Sar­dine crash raises alarms

Ex­perts warn of peril if pop­u­la­tions of the oily fish do not re­cover soon.

The Star Malaysia - Star2 - - ECOWATCH - By TONY BARBOZA showed up on the coast in over­whelm­ing num­bers, stranded and ema­ci­ated. “We are likely to see more lo­cal events like this if sar­dines dis­ap­pear or re­dis­tribute along the coast and into deeper wa­ter,” said Selina Hep­pell, a fish­eries ecolo

THE sar­dine fish­ing boat Eileen mo­tored slowly through moon­lit waters from San Pe­dro to Santa Catalina Is­land, its wearyeyed cap­tain grow­ing more des­per­ate as the night wore on. Af­ter 12 hours and US$1,000 (RM3,100) worth of fuel, Corbin Hanson and his crew re­turned to port with­out a sin­gle fish.

“Tonight’s pretty re­flec­tive of how things have been go­ing,” Hanson said. “Not very well.”

To blame is the big­gest sar­dine crash in gen­er­a­tions, which has made schools of the small, sil­very fish a rar­ity on the US West Coast. The de­cline has prompted steep cuts in the amount fish­er­men are al­lowed to catch, and sci­en­tists say the ef­fects are prob­a­bly ra­di­at­ing through­out the ecosys­tem, starv­ing brown pel­i­cans, sea li­ons and other preda­tors that rely on the oily, en­ergy-rich fish for food. If sar­dines don’t re­cover soon, ex­perts warn, the West Coast’s ma­rine mam­mals, seabirds and fish­er­men could suf­fer for years.

The rea­son for the drop is un­clear. Sar­dine pop­u­la­tions are fa­mously volatile, but the de­cline is the steep­est since the col­lapse of the sar­dine fish­ery in the mid-20th cen­tury. And their num­bers are pro­jected to keep slid­ing. One fac­tor is a nat­u­rally oc­cur­ring cli­mate cy­cle known as the Pa­cific Decadal Os­cil­la­tion, which in re­cent years has brought cold, nu­tri­ent-rich wa­ter to the West Coast. While those con­di­tions have brought a boom in some species, such as mar­ket squid, they have re­pelled sar­dines.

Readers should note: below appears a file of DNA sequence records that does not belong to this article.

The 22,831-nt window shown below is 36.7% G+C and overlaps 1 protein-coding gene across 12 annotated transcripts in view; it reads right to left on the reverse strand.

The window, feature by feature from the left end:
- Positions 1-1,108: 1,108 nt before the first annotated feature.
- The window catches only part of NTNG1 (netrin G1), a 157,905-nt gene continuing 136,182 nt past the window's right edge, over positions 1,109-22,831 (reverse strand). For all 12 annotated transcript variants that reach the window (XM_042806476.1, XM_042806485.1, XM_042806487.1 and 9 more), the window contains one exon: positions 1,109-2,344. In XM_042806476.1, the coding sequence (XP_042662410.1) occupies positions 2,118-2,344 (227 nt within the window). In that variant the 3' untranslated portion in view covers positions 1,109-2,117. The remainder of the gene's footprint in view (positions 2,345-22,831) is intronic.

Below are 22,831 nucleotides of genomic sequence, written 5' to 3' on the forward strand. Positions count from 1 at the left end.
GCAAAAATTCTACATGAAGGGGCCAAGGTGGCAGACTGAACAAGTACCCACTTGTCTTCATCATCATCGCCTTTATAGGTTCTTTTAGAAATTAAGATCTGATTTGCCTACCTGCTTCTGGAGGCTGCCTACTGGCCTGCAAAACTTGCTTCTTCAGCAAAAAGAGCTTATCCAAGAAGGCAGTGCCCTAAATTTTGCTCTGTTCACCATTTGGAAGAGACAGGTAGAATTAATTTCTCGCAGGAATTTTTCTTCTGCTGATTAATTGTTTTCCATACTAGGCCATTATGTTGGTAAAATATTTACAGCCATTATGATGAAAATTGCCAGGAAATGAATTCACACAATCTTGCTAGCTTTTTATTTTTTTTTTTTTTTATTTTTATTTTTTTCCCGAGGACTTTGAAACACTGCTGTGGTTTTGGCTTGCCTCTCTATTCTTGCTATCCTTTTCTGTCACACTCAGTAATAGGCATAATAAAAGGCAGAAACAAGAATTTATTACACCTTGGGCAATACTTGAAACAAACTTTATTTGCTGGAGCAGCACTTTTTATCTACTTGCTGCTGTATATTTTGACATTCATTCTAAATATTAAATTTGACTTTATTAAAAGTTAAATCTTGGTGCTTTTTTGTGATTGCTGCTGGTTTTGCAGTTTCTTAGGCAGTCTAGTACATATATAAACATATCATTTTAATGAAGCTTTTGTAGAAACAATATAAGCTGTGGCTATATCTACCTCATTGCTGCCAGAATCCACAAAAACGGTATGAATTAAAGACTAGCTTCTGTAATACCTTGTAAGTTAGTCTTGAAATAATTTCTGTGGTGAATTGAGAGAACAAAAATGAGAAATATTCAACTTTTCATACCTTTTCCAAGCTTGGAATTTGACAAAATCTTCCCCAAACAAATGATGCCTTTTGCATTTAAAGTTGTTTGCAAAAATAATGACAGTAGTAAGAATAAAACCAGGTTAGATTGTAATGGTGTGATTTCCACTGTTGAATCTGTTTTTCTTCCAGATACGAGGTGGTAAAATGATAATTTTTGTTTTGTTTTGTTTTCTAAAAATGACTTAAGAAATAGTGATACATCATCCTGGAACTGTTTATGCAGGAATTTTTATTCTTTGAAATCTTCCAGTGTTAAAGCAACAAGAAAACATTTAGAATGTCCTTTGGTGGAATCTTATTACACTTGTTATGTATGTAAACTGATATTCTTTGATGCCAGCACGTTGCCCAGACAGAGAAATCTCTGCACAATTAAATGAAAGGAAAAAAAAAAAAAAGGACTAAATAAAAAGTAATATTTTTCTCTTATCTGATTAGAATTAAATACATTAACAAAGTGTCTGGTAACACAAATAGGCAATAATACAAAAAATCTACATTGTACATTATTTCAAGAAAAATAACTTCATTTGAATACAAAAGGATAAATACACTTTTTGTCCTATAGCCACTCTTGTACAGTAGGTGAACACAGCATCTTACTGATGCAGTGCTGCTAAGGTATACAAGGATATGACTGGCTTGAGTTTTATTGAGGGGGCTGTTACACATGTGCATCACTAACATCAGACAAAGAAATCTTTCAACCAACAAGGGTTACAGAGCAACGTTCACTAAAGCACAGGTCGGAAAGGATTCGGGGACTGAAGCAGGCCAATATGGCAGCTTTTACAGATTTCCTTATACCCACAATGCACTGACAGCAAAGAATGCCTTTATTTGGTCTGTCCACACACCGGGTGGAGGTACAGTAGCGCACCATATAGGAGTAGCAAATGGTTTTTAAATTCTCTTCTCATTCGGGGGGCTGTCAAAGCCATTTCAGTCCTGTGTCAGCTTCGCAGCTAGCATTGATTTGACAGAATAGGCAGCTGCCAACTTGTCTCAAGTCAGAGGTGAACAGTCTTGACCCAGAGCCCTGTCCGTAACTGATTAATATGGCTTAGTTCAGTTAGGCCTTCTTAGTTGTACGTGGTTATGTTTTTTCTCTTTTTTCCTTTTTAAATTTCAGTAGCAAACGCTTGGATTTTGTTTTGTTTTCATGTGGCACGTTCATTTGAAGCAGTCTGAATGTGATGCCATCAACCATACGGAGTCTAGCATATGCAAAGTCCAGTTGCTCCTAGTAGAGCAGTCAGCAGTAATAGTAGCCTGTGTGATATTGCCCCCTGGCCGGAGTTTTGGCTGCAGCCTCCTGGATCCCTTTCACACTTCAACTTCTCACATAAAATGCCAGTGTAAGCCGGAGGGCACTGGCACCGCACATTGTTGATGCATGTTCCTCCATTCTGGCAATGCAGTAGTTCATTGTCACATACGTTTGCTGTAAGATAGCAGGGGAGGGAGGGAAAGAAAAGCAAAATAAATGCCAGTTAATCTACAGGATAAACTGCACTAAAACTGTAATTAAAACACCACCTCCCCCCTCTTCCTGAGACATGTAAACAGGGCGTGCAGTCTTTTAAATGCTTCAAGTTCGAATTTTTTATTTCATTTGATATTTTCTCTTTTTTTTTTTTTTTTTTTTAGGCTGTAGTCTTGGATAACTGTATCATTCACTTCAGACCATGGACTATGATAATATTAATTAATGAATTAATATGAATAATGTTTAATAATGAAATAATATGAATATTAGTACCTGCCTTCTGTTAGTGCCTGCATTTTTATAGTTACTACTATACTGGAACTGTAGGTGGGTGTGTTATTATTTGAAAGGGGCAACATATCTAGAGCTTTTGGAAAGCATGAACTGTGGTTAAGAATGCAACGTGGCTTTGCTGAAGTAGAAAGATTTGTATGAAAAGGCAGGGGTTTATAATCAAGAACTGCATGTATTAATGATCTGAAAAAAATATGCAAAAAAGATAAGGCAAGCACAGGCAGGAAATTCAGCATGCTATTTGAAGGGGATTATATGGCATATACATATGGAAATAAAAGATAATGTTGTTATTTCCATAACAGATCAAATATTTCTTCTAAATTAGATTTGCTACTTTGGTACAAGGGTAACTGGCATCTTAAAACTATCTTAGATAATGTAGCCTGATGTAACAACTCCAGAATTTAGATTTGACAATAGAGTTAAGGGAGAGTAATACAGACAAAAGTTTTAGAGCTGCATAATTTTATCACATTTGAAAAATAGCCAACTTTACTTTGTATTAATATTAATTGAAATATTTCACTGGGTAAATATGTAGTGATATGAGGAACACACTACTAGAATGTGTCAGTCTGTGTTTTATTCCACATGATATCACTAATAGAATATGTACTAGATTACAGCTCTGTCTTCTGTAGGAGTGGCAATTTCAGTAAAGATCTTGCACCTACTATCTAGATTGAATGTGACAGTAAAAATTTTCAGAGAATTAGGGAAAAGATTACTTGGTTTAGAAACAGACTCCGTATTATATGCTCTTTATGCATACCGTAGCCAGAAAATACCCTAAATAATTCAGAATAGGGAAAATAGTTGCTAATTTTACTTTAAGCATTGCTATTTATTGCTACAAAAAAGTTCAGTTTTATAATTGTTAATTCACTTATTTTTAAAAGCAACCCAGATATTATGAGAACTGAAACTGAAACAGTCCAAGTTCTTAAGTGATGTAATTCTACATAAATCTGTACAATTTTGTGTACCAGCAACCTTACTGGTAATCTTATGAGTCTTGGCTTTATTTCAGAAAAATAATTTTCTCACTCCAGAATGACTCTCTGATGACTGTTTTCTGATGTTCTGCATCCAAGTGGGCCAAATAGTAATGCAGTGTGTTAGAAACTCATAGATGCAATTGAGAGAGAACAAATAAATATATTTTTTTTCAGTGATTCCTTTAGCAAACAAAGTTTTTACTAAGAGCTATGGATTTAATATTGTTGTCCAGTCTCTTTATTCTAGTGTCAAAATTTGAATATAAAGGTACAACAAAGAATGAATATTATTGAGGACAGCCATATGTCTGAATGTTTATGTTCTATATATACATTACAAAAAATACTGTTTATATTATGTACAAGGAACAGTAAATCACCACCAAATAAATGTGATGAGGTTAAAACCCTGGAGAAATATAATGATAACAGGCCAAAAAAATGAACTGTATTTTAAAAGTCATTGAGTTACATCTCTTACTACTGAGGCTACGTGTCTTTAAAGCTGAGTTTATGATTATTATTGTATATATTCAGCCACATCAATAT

If na­ture is re­spon­si­ble for the de­cline, his­tory shows the fish will bounce back when ocean con­di­tions im­prove. But with­out a full un­der­stand­ing of the causes, the crash is rais­ing alarm. An as­sess­ment last fall found the pop­u­la­tion had dropped 72% since its last peak in 2006. Spawn­ing has taken a dive too. In Novem­ber, Fed­eral fish­ery man­agers slashed har­vest lim­its by more than twothirds, but some en­vi­ron­men­tal groups have ar­gued the catch should be halted out­right.

“We shouldn’t be har­vest­ing sar­dines any time the pop­u­la­tion is this low,” said Ge­off Sh­ester, Cal­i­for­nia pro­gramme di­rec­tor for the con­ser­va­tion group Oceana, which con­tends that con­tin­u­ing to fish for them could speed their de­cline and ar­rest any re­cov­ery.

Boom and bust

The Pa­cific sar­dine is the ocean’s quin­tes­sen­tial boom-bust fish. It is short-lived and pro­lific, and its num­bers are wildly un­pre­dictable, surg­ing up and down in decades-long cy­cles in re­sponse to nat­u­ral shifts in the ocean en­vi­ron­ment. When con­di­tions are poor, sar­dine pop­u­la­tions plunge. When seas are favourable, they flour­ish in mas­sive schools.

It was one of those seem­ingly in­ex­haustible swells that pro­pelled Cal­i­for­nia’s sar­dine fish­ery to a zenith in the 1940s. And then it col­lapsed. By mid-cen­tury, sar­dines had prac­ti­cally van­ished, and in the 60s Cal­i­for­nia es­tab­lished a mora­to­rium on sar­dine fish­ing that lasted 18 years.